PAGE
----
New technology helps in discovery of ancient Native American history

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ALBUQUERQUE, N.M. – New Mexico is known for its rich Native history. 

Across the state there are many sacred and historic Pueblo sites – some that have been unearthed and preserved, while others are still being discovered.

Now, a group of archaeologists from the University of Missouri are coming here, hoping new technology will lead them to new discoveries.

“We are using drone-based LiDAR and are attaching a laser scanning instrument to the drone, and flying the drone across the landscape at a much greater scale,” said Jeffrey Ferguson, an associate professor of Anthropology at the University of Missouri.

The drone can cut through all the brush and see what lies beneath.

“For example, we have a Chaco road segment at one of these sites and I stood there on the ground and I couldn’t see it, even walking it, knowing it was there, and I can’t see it. But on the LiDAR it shows up plain as day,” said Ferguson.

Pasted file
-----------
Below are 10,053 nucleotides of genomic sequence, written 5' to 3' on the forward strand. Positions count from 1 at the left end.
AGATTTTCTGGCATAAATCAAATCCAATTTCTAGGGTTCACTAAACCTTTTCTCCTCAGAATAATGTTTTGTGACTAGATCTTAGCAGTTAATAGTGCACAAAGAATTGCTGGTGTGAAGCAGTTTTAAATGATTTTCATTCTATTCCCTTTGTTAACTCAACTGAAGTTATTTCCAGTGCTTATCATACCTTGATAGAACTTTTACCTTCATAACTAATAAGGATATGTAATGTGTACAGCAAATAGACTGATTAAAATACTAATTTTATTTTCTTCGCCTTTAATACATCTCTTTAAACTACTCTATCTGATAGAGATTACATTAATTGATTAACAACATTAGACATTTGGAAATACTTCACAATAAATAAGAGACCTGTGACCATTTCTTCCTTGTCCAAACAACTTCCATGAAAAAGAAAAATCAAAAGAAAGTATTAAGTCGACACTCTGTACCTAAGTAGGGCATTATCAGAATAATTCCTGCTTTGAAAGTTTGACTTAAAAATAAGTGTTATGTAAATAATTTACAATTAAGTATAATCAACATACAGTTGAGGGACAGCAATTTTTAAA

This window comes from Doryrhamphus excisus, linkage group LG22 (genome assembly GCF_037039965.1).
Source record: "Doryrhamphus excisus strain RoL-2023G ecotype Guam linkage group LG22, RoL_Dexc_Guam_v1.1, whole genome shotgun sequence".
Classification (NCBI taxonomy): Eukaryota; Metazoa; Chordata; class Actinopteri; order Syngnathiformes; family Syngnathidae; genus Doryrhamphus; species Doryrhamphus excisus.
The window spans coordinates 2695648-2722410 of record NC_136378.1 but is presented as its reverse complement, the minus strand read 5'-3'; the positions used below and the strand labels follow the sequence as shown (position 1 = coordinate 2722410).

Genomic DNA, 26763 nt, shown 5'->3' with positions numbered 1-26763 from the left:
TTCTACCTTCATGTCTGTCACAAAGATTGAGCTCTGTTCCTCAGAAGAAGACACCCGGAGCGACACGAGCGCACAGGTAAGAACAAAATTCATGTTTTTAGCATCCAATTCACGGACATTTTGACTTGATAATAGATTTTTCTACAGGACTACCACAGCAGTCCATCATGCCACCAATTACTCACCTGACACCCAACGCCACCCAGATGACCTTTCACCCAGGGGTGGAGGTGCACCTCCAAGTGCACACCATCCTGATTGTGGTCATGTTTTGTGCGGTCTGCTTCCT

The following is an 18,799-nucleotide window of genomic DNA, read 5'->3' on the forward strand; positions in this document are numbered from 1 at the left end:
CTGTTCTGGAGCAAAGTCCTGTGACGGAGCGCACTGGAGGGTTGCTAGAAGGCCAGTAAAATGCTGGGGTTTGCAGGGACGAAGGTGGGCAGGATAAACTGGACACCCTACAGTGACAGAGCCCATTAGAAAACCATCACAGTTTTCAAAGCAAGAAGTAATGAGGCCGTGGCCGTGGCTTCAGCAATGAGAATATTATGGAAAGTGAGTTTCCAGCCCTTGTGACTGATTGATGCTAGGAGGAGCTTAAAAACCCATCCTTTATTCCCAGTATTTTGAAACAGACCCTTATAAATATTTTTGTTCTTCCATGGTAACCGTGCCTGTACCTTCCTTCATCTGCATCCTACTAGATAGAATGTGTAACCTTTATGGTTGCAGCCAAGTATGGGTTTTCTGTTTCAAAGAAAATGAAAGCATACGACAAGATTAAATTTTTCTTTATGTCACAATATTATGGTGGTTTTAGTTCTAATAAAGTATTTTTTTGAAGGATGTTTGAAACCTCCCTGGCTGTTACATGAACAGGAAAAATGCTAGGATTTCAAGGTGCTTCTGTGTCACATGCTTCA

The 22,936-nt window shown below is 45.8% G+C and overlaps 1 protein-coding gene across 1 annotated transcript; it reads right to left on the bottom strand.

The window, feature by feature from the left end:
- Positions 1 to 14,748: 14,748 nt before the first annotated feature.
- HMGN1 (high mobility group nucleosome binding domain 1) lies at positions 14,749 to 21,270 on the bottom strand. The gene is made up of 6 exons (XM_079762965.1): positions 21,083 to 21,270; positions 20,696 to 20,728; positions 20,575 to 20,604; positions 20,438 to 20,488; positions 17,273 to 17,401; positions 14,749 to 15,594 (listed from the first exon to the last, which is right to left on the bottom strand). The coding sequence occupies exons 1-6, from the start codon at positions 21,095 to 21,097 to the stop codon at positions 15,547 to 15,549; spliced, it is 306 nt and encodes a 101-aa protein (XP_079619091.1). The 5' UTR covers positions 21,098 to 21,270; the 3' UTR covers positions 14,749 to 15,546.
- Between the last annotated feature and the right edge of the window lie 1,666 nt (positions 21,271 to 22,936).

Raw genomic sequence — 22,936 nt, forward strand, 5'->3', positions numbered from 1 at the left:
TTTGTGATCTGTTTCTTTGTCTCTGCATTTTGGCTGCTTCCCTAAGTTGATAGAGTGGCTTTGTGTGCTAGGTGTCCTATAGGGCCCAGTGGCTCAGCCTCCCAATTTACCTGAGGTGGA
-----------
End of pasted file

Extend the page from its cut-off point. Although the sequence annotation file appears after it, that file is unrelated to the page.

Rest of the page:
Before LiDAR, teams of archeologists would survey land by walking across it side by side. So, these drones are saving researchers a lot of time and energy.

But Ferguson wants to take it one step further.

“What we are hoping to do is use machine learning and train computers to scan the data for us. And that is what we are trying to get this year, is enough data to train the computer models, so we can go out fly the LiDAR over 10 square miles, put that in the computer and have it spit out, ‘OK here are the 50 places we think are likely sites,’” Ferguson said. 

But until that technology is available, Ferguson and his team are asking some local experts for some help.

“We are working with a group of cultural leaders from the Zuni Pueblo and so this is the second time we have done this, where we spend a week working with them, taking them to the sites we discovered, and have them tell us what we are seeing. And asking what research questions we could be asking that would be an interest to them as we expand this research,” said Ferguson. 

As the research continues, Ferguson hopes to start working with other tribes in the state.